Henrietta Dulai
Past and Current Projects


Plum Island
Waquoit Bay
Long Island

Appalachicola Bay
FSU Marine Lab
Sarasota Bay

Biscayne Bay
Florida Keys

Tropical Atlantic


Chao Phraya River
Gulf of Thailand


Southern Ocean

A click on the name of the location reveals more information about the project

Current and Recent Projects and Collaborations

Cesium isotopes in the Pacific Ocean following the Fukushia Dai-ichi NPP accident

We have been studying the dispersion patterns of cesium isotopes released from Fukushima in the North Pacific Ocean. We have created time series cesium records at the Hawaiian Islands and spatial distribution maps in the west and central Pacific. More studies on cesium isotopes in fish, mushrooms and soil were also performed on the Hawaiian Islands Our results can be found here.

Within this project we developed two highly efficient methods for cesium separation from seawater. Please see work done by postdoc Jan Kamenik.

Submarine Groundwater Discharge

Submarine groundwater discharge is a flow of fresh groundwater and recirculated seawater from a coastal aquifer into the ocean and is recognized as a pathway of dissolved components from land to the coastal zone. This water often carries pollutants from anthropogenic sources, for example nutrients from sewer systems or agricultural activities on land. The distribution of these sources along the coastline is not uniform, and the same is true about the magnitude of groundwater discharge. Consequently we are confronted with variable non-point source pollution at the land-ocean interface.

Submarine groundwater discharge on the Kona coast of Hawaii Island.

Our research focuses on the assessment of groundwater discharge in Kona. We use geochemical tracers to derive groundwater fluxes into the coastal zone, investigate its composition, origin, and driving forces. We are looking at short- and long-term variability in fluxes and composition. We performed several in situ short-term time-series measurements of groundwater discharge rates, calculated groundwater-derived nutrient fluxes, and coastal residence time of groundwater derived nutrients. Within this project we also constructed a new autonomous continuous radon monitor called SGD Sniffer - the newest technology for long-term SGD monitoring. See details here.

Sustainable ecosystem management: analysis of water resources and water quality.

Coastal communities in Pacific Islands have a common set of problems related to global climate change and increased population growth including impacts on water resources, water quality and down-stream coastal ecological health. We have been collaborating with community organizations in Hawaii and American Samoa and have been working on constructing hydrological models based on measured and geochemical tracer-derived water fluxes. We are assessing water resources and projected availability in watersheds with respect to current land-use and proposed restoration efforts within future climate projections.

Assessment of Groundwater Derived Nutrient Inputs on Oahu and Maui, HI.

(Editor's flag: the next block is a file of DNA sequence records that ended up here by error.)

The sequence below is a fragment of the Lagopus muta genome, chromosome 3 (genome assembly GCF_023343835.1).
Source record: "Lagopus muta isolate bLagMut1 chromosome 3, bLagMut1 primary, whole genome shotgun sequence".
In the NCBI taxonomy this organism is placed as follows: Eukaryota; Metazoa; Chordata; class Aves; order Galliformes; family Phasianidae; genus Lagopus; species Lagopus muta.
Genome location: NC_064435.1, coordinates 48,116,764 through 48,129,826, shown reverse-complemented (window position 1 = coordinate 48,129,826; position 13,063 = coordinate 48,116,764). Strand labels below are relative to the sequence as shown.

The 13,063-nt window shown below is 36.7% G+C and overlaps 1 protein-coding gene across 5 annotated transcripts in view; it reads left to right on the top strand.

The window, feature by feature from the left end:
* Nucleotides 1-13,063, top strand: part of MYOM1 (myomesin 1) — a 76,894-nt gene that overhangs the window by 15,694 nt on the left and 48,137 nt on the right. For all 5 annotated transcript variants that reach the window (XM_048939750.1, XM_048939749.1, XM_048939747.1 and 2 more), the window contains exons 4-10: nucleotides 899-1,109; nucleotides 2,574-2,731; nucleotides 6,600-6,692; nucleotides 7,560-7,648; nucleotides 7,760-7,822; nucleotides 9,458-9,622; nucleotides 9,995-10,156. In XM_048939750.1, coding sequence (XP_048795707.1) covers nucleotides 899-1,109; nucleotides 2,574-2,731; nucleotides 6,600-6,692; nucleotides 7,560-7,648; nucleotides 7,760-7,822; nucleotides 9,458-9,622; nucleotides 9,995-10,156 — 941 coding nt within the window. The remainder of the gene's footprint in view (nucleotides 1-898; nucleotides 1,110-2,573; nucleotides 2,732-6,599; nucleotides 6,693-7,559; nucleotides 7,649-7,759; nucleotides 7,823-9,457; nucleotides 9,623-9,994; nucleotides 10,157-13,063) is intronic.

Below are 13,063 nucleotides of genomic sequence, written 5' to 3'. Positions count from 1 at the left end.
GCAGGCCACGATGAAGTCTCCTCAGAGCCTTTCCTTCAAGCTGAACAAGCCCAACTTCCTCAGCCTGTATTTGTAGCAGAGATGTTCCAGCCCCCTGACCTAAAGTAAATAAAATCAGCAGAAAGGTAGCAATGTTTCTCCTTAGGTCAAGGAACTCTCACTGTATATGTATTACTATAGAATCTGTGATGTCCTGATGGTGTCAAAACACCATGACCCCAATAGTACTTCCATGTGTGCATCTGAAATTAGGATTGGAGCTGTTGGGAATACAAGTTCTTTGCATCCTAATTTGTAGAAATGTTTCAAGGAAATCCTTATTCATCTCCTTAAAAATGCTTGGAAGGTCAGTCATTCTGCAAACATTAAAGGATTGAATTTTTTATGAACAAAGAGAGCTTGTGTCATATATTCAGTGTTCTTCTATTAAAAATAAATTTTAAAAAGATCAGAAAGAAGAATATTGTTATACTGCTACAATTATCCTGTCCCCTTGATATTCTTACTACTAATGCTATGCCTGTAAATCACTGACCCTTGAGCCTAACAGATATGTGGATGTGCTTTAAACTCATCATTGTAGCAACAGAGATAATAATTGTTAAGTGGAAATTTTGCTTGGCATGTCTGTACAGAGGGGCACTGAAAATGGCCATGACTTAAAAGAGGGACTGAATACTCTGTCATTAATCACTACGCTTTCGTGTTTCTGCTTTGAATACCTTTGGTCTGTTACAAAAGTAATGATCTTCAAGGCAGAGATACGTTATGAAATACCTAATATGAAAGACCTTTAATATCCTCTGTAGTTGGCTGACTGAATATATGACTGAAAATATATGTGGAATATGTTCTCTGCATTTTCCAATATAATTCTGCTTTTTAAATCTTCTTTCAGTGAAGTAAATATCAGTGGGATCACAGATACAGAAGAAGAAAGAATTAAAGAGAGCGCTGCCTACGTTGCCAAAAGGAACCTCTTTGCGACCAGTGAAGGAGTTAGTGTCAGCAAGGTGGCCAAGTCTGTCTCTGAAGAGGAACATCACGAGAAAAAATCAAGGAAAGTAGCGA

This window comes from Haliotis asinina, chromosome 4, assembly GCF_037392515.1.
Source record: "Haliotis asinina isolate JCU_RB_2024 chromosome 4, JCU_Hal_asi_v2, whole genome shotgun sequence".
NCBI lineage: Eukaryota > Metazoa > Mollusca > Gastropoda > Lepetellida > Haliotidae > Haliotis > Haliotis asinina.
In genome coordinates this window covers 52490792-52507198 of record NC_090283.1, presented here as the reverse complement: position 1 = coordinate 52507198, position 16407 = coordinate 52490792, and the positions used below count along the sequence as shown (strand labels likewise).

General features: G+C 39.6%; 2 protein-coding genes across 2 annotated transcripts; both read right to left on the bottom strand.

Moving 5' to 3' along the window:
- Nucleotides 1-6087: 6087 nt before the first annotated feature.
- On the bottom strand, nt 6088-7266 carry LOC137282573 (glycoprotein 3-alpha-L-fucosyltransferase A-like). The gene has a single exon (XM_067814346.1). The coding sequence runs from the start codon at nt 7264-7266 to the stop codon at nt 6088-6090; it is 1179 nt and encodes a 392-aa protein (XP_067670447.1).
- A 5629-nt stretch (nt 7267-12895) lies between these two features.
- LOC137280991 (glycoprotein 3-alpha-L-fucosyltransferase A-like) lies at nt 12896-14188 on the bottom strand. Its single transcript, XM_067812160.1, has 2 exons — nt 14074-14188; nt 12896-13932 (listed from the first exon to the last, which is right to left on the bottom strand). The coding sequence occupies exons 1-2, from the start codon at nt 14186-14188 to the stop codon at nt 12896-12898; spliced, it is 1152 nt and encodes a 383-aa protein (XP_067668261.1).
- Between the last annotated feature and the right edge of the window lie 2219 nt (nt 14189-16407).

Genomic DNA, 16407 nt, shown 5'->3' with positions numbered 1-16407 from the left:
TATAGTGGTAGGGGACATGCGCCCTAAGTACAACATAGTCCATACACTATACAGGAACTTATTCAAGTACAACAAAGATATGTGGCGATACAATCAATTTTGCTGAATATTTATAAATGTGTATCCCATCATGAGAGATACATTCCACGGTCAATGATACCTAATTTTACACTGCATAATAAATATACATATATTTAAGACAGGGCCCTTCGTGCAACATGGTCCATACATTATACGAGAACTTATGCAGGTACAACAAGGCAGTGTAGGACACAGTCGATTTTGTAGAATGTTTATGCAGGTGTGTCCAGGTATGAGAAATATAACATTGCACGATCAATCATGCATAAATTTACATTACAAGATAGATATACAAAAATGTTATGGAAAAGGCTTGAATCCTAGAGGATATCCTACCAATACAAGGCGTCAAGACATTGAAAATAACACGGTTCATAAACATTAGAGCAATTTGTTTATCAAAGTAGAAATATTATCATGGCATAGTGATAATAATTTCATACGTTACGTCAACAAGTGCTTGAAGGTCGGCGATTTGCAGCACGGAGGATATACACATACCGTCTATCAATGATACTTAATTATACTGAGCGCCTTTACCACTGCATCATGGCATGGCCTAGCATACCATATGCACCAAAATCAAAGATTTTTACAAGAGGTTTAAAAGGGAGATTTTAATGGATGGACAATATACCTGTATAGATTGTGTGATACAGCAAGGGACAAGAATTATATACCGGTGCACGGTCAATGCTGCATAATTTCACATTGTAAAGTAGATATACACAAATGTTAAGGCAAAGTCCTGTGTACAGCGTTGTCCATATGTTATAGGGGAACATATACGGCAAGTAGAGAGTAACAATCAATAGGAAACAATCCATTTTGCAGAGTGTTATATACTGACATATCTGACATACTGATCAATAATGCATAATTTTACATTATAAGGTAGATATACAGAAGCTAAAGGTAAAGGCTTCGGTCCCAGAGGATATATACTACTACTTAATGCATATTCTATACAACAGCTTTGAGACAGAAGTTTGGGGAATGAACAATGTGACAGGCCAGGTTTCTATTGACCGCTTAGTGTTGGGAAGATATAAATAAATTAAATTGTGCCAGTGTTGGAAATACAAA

In several interdisciplinary projects we have been looking at SGD and corresponding nutrient fluxes at various locations around the islands. We combine thermal infrared imagery, natural radioactive tracers, nitrogen isotopes, hydrogen and oxygen stable isotopes, hydrological models and many other tools to assess land-ocean fluxes. Among others some of the most anthropogenically affected sites we studied are: Kihei, Lahaina, Pearl Harbor, Maunalua Bay.

Tracing shelf-derived component transport offshore

Natural Iron Fertiliztaion in the Southern Ocean: Investigating Horizontal Iron Transport and Vertical Carbon Flux Using Radium Isotopes and 234Th.

There are regions of the high nutrient-low chlorophyll (HNLC) Southern Ocean that appear to be naturally fertilized by iron sources other than atmospheric deposition. One such area is the Southern Scotia Sea, downstream of the Antarctic Peninsula and the Shackleton Fracture Zone (SFZ). Here, we used radium isotopes as tracers of water transport to investigate the possibility that shelf-derived Fe is fueling phytoplankton blooms. We used 224Ra to calculate the rate of shelf derived iron transport into the HNLC offshore waters where we calculated the corresponding vertical carbon flux using 234Th.

Sources of Iron to the Eastern Tropical Atlantic: Does the Continental Margin Supplement Saharan Dust?

On a cross-shelf transect near Mauritania we examined lateral source of Fe from the continental margin. We combined measurements of specific tracers to uniquely determine the importance of lateral transport vs. dust inputs and subsurface remineralization as Fe sources to the surface ocean.

Development of New Radiochemical Methods

Determination of 227Ac in Young Basaltic Samples.

227Ac can be used as a radiometric dating tool and tracer of melt transport rates and magma storage times. For this application I developed an extraction chromatographic method to separate 227Ac from the rock matrix. The actinium values will be used by Ken Sims (WHOI G&G) in combination with 231Pa as a chronometer for dating of young mid-ocean ridge basalts in the time range of 10-100 years.

High-Sensitivity Method for 228Ra Determination in Water Samples.

Open ocean 228Ra values are very low and even pre-concentration of radium on Mn-fibers from 500 Liter samples does not provide enough activity for gamma-spectrometric determination. We are working on developing an extraction chromatographic method to separate radium from the sample matrix and its consequent measurement directly by beta-counting or via alpha-counting its grand-daughter 228Th.